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Factors in classification of stop consonant place of articulation

Factors in classification of stop consonant place of articulation,Atiwong Suchato,Proadpran Punyabukkana

Factors in classification of stop consonant place of articulation   (Citations: 1)
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The goal of this study is to uncover significant factors in the classification of English stop consonant place of articulation, and determine their relative importance to the classification. Factor analysis arranges a set of acoustic attributes used for the classification into factors that can be interpreted in terms of articulatory attributes. Each factor is found to be comprised of attributes explaining a particular aspect of the acoustic cues significant to place classification. For a stop in CV context, significant factors are: 'normalized burst amplitude', 'burst shape', 'formant frequency', and 'formant transition'. The first two always remain regardless of the vowel frontness. The two formant-related factors arrange differently depending on the frontness. Discriminant analysis is deployed to determine the contribution of each factor to the classification. Without vowel frontness information, the burst-related factors are found to contribute more than the formant-related factors do. However, with known frontness, the opposite is true. formant, and illustrates relative importance of each acoustic attribute in terms of its contribution to the classification result. In this work, we focus on learning the underlying structure of the same set of acoustic attributes, which was shown to be capable of separating the three places of articulation for English stops (labial, alveolar, and velar), reasonably well (9, 10). We seek to group these acoustic attributes into meaningful factors based on their relationship, and determine the relative importance of these factors to the classification of stop consonant place of articulation, instead of the relative importance of each individual acoustic attribute.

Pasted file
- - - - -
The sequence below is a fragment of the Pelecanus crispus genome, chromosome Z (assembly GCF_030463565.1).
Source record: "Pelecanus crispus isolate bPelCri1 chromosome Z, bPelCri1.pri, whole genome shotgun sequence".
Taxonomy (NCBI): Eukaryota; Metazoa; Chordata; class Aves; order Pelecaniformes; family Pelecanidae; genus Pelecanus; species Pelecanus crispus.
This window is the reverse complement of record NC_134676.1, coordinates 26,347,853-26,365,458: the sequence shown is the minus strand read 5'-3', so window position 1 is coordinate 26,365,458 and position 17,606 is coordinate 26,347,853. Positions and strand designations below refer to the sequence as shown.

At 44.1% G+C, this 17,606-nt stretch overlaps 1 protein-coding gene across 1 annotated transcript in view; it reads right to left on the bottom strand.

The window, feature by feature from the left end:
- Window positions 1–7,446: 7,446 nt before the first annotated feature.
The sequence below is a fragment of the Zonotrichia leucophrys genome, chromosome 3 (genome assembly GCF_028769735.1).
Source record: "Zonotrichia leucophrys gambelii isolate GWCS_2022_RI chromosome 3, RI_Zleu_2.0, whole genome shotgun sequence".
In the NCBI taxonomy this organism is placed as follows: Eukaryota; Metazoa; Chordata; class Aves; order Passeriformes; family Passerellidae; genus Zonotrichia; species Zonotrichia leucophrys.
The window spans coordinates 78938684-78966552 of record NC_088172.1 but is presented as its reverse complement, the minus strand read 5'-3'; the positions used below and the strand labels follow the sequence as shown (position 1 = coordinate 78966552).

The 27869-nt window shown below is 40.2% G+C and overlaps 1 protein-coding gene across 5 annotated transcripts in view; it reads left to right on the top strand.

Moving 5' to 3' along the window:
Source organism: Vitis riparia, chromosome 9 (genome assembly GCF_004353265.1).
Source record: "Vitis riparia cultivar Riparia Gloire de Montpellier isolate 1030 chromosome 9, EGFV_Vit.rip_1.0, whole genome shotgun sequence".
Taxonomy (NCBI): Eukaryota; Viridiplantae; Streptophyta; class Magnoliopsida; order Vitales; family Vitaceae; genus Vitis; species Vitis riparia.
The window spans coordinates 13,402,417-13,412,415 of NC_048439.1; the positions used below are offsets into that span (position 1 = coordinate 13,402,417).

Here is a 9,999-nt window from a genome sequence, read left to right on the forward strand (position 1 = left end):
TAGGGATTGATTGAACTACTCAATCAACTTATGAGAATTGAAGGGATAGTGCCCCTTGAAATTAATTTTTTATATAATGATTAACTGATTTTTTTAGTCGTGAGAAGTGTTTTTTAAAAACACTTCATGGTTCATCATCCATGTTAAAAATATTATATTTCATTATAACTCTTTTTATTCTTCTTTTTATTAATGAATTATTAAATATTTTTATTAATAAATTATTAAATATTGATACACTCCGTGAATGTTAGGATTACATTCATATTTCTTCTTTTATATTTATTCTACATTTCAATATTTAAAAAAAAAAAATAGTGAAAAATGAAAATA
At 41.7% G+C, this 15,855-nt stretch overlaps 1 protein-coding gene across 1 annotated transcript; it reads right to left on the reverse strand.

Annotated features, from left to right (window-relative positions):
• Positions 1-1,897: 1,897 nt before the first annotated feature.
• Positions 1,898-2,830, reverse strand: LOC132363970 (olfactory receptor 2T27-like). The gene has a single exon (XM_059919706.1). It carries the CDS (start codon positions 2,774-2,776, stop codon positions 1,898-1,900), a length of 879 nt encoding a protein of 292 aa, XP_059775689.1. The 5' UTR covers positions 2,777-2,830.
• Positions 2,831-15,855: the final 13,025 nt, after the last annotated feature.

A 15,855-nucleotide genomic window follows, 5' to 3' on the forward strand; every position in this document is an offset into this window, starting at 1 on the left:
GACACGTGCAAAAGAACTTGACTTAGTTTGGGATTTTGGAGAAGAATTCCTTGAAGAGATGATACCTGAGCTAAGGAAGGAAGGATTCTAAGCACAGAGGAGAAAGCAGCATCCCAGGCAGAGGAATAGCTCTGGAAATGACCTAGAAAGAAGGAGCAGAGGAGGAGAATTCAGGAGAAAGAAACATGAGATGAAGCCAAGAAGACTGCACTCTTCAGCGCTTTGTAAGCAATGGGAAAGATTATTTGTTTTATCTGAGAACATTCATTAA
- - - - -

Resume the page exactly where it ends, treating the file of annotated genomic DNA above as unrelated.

Published in 2005.
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